Career Profile: Hazardous Materials...

Career Profile: Hazardous Materials Removal Workers

by Susan Huebert
Jobs People Do | JobsPeopleDo.com

The world is full of hazardous chemicals and other dangerous materials which can damage the environment and harm people. When manufacturing, mining, or other processes produce hazardous waste, people have to come and clean it up. This job can be difficult and potentially dangerous, but it is essential. If you like the idea of helping in this way, you should consider becoming a hazardous waste removal worker.

When you work on an assignment at school, you might have a computer printout or glue bottle that you discard after using them. Throwing something recyclable into the garbage is harmful in a small way, although the hazards add up quickly. However, the waste coming from processes like mining can be immediately poisonous to people and animals while destroying trees and streams. Hazardous materials removal workers help to clean up these types of materials.

The first step in removing hazardous materials is to find out what they are and how to deal with them. People in this field need to study different types of waste and know what to do with each of them, or they can specialize in one type. They could choose to learn about mining waste or the dangerous substances that come from nuclear plants. Some people can even get jobs sorting out hazardous waste like batteries from the regular garbage like orange peels and chocolate wrappers.

Most hazardous materials removal workers need at least two years of training after high school to get jobs in this fields. Throughout their career, they might need extra training to be able to work with certain types of hazardous waste. If an oil spill happens, for example, someone in this career might need to learn about that type of material.

When disasters happen or hazardous waste builds up, people in this field assess the damage and decide how to deal with the trouble. They use various tools and cleaning solutions to remove the waste and store it in containers where it can be safe. People in this job often have to work long and tiring days, frequently outside in all kinds of weather. Sometimes, however, they need to be prepared to spend hours in an office, making plans, organizing work, and writing reports.

Working with hazardous materials can be dangerous, and people in this field need to know about keeping themselves and others safe. Accidents can happen while people are cleaning up the waste material.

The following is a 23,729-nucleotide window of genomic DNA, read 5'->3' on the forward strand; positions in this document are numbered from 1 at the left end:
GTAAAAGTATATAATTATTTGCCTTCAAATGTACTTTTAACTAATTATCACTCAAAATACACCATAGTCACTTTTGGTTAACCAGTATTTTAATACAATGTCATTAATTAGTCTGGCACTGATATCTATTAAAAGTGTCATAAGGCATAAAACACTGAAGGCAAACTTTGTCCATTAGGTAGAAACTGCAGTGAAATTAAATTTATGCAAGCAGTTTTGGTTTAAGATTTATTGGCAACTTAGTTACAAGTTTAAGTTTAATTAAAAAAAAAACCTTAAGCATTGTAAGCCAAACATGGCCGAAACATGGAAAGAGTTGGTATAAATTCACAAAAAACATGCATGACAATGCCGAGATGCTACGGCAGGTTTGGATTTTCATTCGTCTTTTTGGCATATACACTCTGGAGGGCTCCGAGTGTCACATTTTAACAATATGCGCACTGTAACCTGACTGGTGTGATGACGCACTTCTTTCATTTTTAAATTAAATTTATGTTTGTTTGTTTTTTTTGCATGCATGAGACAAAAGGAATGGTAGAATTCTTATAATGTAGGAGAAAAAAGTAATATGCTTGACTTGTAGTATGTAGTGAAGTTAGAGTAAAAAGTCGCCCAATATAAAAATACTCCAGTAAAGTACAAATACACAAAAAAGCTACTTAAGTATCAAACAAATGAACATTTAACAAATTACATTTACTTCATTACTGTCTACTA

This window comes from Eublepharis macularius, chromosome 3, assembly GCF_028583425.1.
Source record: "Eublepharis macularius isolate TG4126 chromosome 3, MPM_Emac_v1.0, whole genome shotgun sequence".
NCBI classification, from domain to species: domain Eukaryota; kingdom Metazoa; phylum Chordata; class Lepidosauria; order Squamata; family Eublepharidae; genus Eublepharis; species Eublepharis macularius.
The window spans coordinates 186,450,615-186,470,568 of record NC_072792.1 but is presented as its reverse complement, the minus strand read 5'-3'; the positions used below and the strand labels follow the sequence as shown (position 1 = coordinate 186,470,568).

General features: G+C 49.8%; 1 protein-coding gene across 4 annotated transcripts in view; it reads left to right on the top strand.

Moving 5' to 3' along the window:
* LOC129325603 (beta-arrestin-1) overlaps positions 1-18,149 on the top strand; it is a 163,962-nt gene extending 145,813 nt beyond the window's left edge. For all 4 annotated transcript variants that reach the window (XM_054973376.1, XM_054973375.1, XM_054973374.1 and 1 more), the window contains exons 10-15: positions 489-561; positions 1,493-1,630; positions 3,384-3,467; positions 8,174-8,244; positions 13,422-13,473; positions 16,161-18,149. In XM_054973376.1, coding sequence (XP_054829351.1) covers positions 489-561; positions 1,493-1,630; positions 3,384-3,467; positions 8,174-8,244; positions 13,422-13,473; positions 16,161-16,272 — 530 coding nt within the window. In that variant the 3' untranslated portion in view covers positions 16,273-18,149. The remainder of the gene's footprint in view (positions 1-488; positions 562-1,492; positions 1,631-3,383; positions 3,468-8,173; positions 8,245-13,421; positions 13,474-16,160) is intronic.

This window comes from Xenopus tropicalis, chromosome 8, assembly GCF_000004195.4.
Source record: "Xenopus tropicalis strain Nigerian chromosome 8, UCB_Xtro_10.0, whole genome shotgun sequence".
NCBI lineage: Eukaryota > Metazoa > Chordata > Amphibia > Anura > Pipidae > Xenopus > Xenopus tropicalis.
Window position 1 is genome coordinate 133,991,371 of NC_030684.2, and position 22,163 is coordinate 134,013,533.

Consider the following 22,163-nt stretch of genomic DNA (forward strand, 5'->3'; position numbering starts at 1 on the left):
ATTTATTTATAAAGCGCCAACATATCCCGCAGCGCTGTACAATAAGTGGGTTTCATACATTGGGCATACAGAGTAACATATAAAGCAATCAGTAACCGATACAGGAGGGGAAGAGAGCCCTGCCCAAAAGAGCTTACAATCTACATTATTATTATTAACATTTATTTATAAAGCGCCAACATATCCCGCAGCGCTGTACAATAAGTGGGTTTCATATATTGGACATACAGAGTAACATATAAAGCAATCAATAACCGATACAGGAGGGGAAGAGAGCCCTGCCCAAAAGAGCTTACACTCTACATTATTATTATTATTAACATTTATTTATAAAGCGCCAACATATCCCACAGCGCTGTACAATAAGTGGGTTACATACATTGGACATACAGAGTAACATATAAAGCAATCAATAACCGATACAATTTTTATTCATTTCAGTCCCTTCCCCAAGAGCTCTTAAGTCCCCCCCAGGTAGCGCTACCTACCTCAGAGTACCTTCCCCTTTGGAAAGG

Protective equipment is necessary in this job. Workers might need to wear thick rubber gloves, goggles, and other equipment to keep themselves safe. Even then, they should be careful not to touch the hazardous materials or to breathe in the fumes from them. Besides the dangers, it can be very unpleasant and smelly work. Although it is possible to stay in this job for many years, it can become more difficult as people get older.

Annual salaries for hazardous waste disposal workers begin at about $65,000 and can rise to $87,000. Job prospects are limited right now, but they will likely improve in the next few years as older workers retire. If you like the idea of this job, you could already start to prepare to work in the field by researching further, looking into training, and becoming more aware of the hazardous materials that our modern way of life produces and how they affect us and the planet.



ALIS. “Hazardous Waste Management Technologist.” https://alis.alberta.ca/occinfo/occupations-in-alberta/occupation-profiles/hazardous-waste-management-technologist/.

Career Planner. “Hazardous Materials Removal Worker.” https://job-descriptions.careerplanner.com/Hazardous-Materials-Removal-Workers.cfm.

My Plan. “Hazardous Materials Removal Workers.” https://www.myplan.com/careers/hazardous-materials-removal-workers/description-47-4041.00.html.

PayScale Canada. “Hazardous Waste Treatment and Disposal: Salary.” https://www.payscale.com/research/CA/Industry=Hazardous_Waste_Treatment_and_Disposal/Salary.

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